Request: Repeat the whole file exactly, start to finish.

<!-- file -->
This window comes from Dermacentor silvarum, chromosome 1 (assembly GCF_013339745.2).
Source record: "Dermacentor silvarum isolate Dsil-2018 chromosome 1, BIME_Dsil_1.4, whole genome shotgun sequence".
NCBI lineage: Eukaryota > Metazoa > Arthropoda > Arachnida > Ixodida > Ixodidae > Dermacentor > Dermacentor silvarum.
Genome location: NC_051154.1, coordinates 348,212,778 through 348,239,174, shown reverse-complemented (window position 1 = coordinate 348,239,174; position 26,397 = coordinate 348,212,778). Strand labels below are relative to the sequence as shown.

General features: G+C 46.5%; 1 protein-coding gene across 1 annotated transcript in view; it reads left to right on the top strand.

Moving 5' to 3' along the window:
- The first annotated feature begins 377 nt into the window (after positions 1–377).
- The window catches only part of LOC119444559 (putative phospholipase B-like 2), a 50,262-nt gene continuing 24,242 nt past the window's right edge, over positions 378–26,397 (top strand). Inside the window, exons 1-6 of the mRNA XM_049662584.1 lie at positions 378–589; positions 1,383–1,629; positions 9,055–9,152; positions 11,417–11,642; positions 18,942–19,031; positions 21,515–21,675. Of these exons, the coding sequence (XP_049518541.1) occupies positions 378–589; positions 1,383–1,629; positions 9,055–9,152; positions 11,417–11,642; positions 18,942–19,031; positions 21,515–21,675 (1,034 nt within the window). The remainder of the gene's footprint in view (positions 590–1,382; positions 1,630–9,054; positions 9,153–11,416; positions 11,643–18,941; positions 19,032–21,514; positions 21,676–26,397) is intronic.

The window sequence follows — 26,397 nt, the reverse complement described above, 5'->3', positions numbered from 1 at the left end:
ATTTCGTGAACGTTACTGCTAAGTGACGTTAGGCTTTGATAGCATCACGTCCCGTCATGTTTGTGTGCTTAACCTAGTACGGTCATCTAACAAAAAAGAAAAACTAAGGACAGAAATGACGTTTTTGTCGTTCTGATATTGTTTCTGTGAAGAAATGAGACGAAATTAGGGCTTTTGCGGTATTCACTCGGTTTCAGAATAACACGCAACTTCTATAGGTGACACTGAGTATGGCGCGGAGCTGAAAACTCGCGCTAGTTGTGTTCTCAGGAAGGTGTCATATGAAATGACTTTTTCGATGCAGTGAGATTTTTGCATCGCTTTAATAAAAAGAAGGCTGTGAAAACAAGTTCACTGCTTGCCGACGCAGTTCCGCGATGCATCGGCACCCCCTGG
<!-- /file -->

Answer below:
This window comes from Dermacentor silvarum, chromosome 1 (assembly GCF_013339745.2).
Source record: "Dermacentor silvarum isolate Dsil-2018 chromosome 1, BIME_Dsil_1.4, whole genome shotgun sequence".
NCBI lineage: Eukaryota > Metazoa > Arthropoda > Arachnida > Ixodida > Ixodidae > Dermacentor > Dermacentor silvarum.
Genome location: NC_051154.1, coordinates 348,212,778 through 348,239,174, shown reverse-complemented (window position 1 = coordinate 348,239,174; position 26,397 = coordinate 348,212,778). Strand labels below are relative to the sequence as shown.

General features: G+C 46.5%; 1 protein-coding gene across 1 annotated transcript in view; it reads left to right on the top strand.

Moving 5' to 3' along the window:
- The first annotated feature begins 377 nt into the window (after positions 1–377).
- The window catches only part of LOC119444559 (putative phospholipase B-like 2), a 50,262-nt gene continuing 24,242 nt past the window's right edge, over positions 378–26,397 (top strand). Inside the window, exons 1-6 of the mRNA XM_049662584.1 lie at positions 378–589; positions 1,383–1,629; positions 9,055–9,152; positions 11,417–11,642; positions 18,942–19,031; positions 21,515–21,675. Of these exons, the coding sequence (XP_049518541.1) occupies positions 378–589; positions 1,383–1,629; positions 9,055–9,152; positions 11,417–11,642; positions 18,942–19,031; positions 21,515–21,675 (1,034 nt within the window). The remainder of the gene's footprint in view (positions 590–1,382; positions 1,630–9,054; positions 9,153–11,416; positions 11,643–18,941; positions 19,032–21,514; positions 21,676–26,397) is intronic.

The window sequence follows — 26,397 nt, the reverse complement described above, 5'->3', positions numbered from 1 at the left end:
ATTTCGTGAACGTTACTGCTAAGTGACGTTAGGCTTTGATAGCATCACGTCCCGTCATGTTTGTGTGCTTAACCTAGTACGGTCATCTAACAAAAAAGAAAAACTAAGGACAGAAATGACGTTTTTGTCGTTCTGATATTGTTTCTGTGAAGAAATGAGACGAAATTAGGGCTTTTGCGGTATTCACTCGGTTTCAGAATAACACGCAACTTCTATAGGTGACACTGAGTATGGCGCGGAGCTGAAAACTCGCGCTAGTTGTGTTCTCAGGAAGGTGTCATATGAAATGACTTTTTCGATGCAGTGAGATTTTTGCATCGCTTTAATAAAAAGAAGGCTGTGAAAACAAGTTCACTGCTTGCCGACGCAGTTCCGCGATGCATCGGCACCCCCTGG